Forza Horizon was the driving game released into the wild, its cars cast off into the fun and fury of the untamed open road. It makes sense that its first substantial add-on takes to the wilderness, then - although the Rally Expansion Pack initially feels tame.
This is a standalone add-on, and one that sits within its own menu tucked away from the open-ended sprawl of Horizon's main Colorado map. There's no sense of discovery here; instead, it's simply a succession of off-road time trial events, there to be unlocked until you've hit the points cap and reached the Rally final.
So what's Forza Horizon without that dizzying sense of liberty, that free-wheeling taste of adventure that marked the main game out? It turns out, perhaps unsurprisingly, that it's a well-crafted and enjoyable driving experience, even when torn away from the element that helped make it all so exciting originally.
Playground Games' vision of Colorado is still the star here, and while the studio has eliminated the exploration, it's discovered some new and exciting areas within the dead zones of Horizon's map. Fresh roads have been carved across the craggy canvas of the landscape, and there are some great runs through autumnal woodland and across sand-yellow canyons.
It's a nice reminder that, away from the free-form element of Horizon proper, Playground knows how to create a track or two. These are often exquisite courses, crafted out of off-camber corners, stomach-turning dips and 90-degree turns bordered by savage ditches. It's also a reminder, should you need one, of part of Playground's heritage working on Codemasters' Dirt series.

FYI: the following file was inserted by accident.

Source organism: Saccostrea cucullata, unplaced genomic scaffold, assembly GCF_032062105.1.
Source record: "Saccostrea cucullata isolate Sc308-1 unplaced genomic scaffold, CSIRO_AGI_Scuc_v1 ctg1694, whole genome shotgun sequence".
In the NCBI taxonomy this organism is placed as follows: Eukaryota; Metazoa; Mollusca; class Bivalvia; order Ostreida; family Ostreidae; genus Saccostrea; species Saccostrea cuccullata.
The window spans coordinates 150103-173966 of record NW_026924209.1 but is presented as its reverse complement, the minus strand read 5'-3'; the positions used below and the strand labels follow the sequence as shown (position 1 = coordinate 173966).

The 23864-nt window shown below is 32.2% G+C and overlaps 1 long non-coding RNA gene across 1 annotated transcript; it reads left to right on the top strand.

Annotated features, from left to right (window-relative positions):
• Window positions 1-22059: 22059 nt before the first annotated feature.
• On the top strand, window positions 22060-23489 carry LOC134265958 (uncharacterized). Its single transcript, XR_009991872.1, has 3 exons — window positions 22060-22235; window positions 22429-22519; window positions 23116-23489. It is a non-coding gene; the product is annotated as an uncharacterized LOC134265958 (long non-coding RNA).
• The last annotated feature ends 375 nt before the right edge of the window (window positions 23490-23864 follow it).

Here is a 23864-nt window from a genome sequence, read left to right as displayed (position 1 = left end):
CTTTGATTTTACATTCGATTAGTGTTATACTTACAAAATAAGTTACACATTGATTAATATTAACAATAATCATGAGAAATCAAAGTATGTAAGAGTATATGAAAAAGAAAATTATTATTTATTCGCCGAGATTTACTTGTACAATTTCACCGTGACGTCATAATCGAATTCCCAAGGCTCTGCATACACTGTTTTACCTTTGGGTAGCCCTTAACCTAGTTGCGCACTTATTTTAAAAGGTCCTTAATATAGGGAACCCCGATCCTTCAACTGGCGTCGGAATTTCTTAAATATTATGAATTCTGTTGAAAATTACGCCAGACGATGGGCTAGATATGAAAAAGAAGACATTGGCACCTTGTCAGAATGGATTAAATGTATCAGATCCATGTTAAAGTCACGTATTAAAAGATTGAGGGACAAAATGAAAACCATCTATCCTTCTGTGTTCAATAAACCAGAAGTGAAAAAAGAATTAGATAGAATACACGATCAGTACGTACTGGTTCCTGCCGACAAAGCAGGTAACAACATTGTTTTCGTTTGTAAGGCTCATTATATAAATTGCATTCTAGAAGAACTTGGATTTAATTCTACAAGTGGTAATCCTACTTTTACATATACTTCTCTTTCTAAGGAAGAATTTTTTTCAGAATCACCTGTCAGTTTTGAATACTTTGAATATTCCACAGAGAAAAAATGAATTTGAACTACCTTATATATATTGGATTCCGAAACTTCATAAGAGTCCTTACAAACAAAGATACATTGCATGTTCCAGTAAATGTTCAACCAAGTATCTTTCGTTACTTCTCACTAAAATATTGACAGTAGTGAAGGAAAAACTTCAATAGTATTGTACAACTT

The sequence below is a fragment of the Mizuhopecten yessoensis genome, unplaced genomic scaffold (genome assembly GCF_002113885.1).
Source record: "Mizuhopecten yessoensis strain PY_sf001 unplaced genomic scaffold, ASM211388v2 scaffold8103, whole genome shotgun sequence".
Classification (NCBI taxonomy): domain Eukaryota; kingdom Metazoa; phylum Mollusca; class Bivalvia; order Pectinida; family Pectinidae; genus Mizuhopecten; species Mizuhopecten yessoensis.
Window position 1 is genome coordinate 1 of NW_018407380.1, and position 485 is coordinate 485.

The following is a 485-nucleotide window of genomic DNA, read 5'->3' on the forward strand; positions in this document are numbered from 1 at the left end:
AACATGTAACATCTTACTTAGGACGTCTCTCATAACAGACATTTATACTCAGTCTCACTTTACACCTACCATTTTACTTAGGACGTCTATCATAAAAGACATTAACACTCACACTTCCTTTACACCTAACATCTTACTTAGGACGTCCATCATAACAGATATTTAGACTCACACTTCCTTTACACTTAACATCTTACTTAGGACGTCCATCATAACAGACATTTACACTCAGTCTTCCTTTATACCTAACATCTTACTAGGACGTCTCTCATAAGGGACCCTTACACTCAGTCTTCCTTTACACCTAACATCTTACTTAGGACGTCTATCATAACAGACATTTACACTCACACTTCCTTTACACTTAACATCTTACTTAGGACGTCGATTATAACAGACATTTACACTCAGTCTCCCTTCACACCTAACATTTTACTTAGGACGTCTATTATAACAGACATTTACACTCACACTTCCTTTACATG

There's a similarity to Dirt in the feather-fingered handling, as well as in the art of making off-road racing exciting yet accessible. Horizon Rally's point-to-point runs tend towards long open stretches headed off by mild, weaving corners, making this an ideal entry point to the sometimes cruel world of rally gaming - though that's not to say that what's here doesn't put up a formidable challenge.
It's not a dedicated off-road game, though, so of course there's not the variety of road surface nor the attention to detail seen in a game such as Dirt 3. Colorado's a beautiful backdrop with a full day and night cycle - which is put to good use in some heart-stopping stages lit only by the bright bank of lights on your car bonnet - but it's predominantly gravel, dust and tarmac that you're running through.
To Playground's credit, it's very tangible gravel, dust and tarmac that you're running through. The sense of connection between road and rubber that's so important to the discipline - and that's sadly absent in some other off-road games - is nailed brilliantly here, and it's a small marvel that Horizon's so comfortable delivering such a diversity of driving experiences.
This isn't a slight package, and there's enough here to convince you that you're playing a dedicated off-roader rather than a generous bolt-on. The stages, although they do have a tendency to repeat themselves, are long, engaging and plentiful - there are some 20 of them spread over seven rallies - and they're all available in Rivals mode for online leaderboard competition.
The car selection's perhaps a little less generous, and disappointingly there are only a couple of new entries, the rest being variations on existing models. Still, the selection is at least brimming with pedigree, and furthermore it's possible to kit out all of Horizon's existing cars with the new rally upgrades to make them worthy of off-road driving. So yes, it is feasible to soften up the suspension and swap in some short gears on a Lamborghini Aventador and take it to the Rockies - though you're likely to spend half the time peeling yourself off of Horizon's beautiful scenery.
As an addition to Forza's ever-expanding arsenal, then, the Rally pack is a success - one that brings Microsoft's series another step closer to the comprehensiveness of Gran Turismo. It's more than a gap filled, and it's more than a reminder of how thrilling off-road racing can be. This is a full-blooded add-on, and the kind of meaty expansion that Forza 4 sadly never enjoyed. It's not, however, quite the measure of the main dish, and it's something of a shame that the off-road sections couldn't be better integrated into Horizon's existing world rather than being bluntly torn away from it.